Module 3 > Identifying populations in your community > Tracking suicide data
National data sets often miss small and hard to reach communities:
Sometimes, these communities’ numbers are too small to be considered statistically reliable in nationally representative data sets — often the case for indigenous communities.
Sometimes national data sets fail to collect data in a way that allows the information to be disaggregated (broken down into more specific categories) so that the data are locally meaningful — a major problem for AANHPI (Asian American, Native Hawaiian, and Pacific Islander) communities.
Some populations are considered “hard to reach” because they are likely to be missed by traditional sampling strategies. This is often true for people experiencing homelessness or living in rural areas.
For all of these reasons, you cannot rely exclusively on national data to understand your community. Once you have a sense of which populations at elevated risk for suicide are present in your community by understanding overall demographics, you can use state- and local-level suicide trend data as well as qualitative data to further hone in on your community’s risk profile.
Where can you find suicide data to support planning in your community? The tool below from the Suicide Prevention Resource Center can be used to determine where you might find the data you need. In this tool, you will be asked to answer questions about a variety of parameters, including the type of data you need, whether you need information on youth or adults, and whether you need information at the national, state, or local level. Based on your answers to these questions, the tool will generate suggested data sources. Several types of suicide data might be available about your community, including suicide deaths, suicide attempts, suicidal ideation, and risk and protective factors for suicide.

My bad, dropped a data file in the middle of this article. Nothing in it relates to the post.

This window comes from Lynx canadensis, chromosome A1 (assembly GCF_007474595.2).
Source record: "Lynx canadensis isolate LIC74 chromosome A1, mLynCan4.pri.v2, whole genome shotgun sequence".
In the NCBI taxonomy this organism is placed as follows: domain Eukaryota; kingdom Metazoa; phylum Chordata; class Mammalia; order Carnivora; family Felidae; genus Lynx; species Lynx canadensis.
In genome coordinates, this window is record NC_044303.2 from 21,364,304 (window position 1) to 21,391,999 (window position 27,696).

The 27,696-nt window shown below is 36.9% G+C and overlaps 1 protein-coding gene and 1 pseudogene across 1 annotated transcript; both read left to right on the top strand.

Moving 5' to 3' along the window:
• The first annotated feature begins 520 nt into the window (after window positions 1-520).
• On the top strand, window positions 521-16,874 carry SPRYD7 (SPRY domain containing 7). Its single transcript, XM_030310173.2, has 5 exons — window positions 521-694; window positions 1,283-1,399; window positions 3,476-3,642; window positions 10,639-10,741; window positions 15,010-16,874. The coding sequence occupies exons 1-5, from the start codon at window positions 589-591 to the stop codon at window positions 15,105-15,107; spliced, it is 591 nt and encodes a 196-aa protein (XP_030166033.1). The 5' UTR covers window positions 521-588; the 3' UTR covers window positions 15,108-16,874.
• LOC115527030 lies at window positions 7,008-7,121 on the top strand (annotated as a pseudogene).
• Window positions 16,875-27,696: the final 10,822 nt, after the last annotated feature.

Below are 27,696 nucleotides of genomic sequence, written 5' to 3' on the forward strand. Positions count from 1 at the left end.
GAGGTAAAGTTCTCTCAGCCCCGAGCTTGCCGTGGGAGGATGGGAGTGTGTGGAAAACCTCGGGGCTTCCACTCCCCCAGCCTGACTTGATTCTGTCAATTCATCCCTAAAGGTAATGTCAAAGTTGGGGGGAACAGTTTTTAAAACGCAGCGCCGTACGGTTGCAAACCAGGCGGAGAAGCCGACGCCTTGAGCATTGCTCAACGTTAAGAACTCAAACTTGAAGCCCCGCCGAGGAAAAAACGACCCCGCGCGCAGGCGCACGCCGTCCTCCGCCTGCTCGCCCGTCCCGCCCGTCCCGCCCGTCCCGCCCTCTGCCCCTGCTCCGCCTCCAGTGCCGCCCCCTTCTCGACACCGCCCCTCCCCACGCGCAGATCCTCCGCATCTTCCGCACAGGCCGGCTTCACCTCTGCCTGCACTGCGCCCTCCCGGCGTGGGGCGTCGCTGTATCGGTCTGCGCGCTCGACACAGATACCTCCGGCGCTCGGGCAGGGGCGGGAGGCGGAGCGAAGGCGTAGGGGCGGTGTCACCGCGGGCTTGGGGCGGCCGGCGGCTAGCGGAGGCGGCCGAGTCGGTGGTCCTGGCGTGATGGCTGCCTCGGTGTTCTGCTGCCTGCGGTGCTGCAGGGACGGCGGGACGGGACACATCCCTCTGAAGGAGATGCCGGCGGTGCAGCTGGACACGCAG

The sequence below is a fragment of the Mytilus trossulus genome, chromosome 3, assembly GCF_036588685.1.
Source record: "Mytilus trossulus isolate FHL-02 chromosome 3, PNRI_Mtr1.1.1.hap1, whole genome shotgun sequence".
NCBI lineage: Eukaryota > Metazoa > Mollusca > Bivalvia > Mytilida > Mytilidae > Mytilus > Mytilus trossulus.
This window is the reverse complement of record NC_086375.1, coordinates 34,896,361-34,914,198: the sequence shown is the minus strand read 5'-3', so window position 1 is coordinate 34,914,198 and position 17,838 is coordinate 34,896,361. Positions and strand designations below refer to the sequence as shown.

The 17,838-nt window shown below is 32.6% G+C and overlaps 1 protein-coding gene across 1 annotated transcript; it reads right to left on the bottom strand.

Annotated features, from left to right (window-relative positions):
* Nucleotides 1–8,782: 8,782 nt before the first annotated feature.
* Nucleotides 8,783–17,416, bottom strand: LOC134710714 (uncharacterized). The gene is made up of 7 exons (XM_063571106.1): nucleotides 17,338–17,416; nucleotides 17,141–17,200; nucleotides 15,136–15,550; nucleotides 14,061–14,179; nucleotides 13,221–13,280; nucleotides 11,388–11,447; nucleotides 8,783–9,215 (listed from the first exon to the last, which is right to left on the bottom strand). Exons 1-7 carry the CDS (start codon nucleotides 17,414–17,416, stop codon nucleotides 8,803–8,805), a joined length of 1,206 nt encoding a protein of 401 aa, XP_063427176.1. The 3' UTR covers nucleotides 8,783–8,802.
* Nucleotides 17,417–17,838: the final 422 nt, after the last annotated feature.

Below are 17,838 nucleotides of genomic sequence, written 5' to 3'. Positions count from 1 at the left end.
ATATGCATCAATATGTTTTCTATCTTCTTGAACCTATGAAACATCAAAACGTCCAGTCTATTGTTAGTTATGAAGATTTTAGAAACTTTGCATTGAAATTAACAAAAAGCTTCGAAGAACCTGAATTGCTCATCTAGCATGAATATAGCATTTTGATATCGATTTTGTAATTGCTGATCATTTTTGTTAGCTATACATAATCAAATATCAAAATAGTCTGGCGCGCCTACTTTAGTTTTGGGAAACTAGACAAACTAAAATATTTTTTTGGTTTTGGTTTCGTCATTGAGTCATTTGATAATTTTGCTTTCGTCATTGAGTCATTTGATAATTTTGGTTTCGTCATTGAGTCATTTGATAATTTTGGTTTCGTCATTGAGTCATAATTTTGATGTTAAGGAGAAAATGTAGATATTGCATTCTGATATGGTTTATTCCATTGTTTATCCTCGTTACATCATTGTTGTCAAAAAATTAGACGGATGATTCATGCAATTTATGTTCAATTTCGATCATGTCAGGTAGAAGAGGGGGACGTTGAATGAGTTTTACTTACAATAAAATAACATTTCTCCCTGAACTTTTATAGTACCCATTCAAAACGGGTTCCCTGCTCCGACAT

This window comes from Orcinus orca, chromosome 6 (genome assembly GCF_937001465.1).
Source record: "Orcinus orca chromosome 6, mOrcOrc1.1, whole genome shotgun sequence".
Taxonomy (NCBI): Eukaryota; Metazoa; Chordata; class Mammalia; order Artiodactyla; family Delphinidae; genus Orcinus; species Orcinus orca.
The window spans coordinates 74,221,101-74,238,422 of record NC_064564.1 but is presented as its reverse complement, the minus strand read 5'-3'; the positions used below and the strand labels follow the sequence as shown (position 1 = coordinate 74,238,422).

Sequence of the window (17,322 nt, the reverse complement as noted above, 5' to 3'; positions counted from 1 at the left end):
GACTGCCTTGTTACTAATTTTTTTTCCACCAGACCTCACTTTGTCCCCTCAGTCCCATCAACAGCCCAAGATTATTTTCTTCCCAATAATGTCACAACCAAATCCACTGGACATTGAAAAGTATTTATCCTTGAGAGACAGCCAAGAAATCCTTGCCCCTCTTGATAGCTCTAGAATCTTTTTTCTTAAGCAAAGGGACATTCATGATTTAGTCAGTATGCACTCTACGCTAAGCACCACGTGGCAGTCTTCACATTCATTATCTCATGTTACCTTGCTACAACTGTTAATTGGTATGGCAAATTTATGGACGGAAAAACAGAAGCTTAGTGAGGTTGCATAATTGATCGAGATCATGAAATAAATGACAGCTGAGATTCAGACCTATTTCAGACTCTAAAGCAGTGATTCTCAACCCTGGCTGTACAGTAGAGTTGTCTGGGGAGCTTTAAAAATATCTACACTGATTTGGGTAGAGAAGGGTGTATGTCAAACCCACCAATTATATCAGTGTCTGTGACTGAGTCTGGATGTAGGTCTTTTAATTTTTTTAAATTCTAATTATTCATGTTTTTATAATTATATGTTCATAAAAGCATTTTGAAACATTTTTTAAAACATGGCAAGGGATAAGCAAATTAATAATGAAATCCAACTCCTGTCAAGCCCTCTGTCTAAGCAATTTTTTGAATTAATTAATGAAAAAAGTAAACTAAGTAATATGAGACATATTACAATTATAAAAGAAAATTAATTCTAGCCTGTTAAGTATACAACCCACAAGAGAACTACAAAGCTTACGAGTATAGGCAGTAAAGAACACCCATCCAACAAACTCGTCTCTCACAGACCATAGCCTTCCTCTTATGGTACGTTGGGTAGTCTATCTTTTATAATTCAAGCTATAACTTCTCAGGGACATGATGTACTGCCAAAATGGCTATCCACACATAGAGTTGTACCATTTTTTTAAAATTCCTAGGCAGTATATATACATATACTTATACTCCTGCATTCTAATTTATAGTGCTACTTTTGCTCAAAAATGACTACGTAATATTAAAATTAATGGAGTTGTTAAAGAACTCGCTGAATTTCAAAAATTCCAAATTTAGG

This resource from the Suicide Prevention Resource Center defines each of these data types.
Some communities use locally available data to direct resources to the populations and geographies with the highest level of need. The New York City Department of Public Health monitors suicidal ideation and behavior through its syndromic surveillance system, which reviews emergency room data from 57 hospitals throughout the city. This data is used to identify clusters of risk by zip codes and trends by demographic groups. The city also relies on vital statistics data and reports from the medical examiner to track and monitor deaths by suicide. These data allow public health officials to identify increased risk for key demographic groups or emerging contextual factors that might be contributing to deaths.
The California Department of Public Health (CDPH) Injury and Violence Prevention Branch (IVPB) is one of nine recipients of the Comprehensive Suicide Prevention Program Cooperative Agreement award from the Centers for Disease Control and Prevention (CDC). The grant program’s goal is to reduce suicide morbidity and mortality by 10% over five years. The CDPH used county-level data, including suicide rates and rates of emergency room visits for self-harm, to identify 13 California counties with rates of suicide deaths and emergency-department visits for self-harm that were higher than state rates.* Although some large urban counties had the highest frequencies (i.e., counts) of suicide deaths, these 13 mostly rural counties had the highest suicide rates in the state (i.e., percent of people out of the total population who died by suicide). The program will support implementation of evidence-based suicide prevention strategies by providing training and technical assistance to the 13 counties, and by providing local assistance funding for two to three of those counties to implement prevention strategies. The program will also monitor the suicide morbidity and mortality using statewide and county-level data. Depending on the counties’ needs and interests, they will specifically focus on such strategies as reducing access to lethal means through safe storage, identifying people at risk through healthcare provider education/trainings, and reducing provider shortages in underserved areas through telemental health or teaching coping and problem-solving skills.
*Additional criteria included county participation in the CDC-funded California Violent Death Reporting System (CalVDRS).
Go to next section
Photo Credit: CC by CAJC in the PNW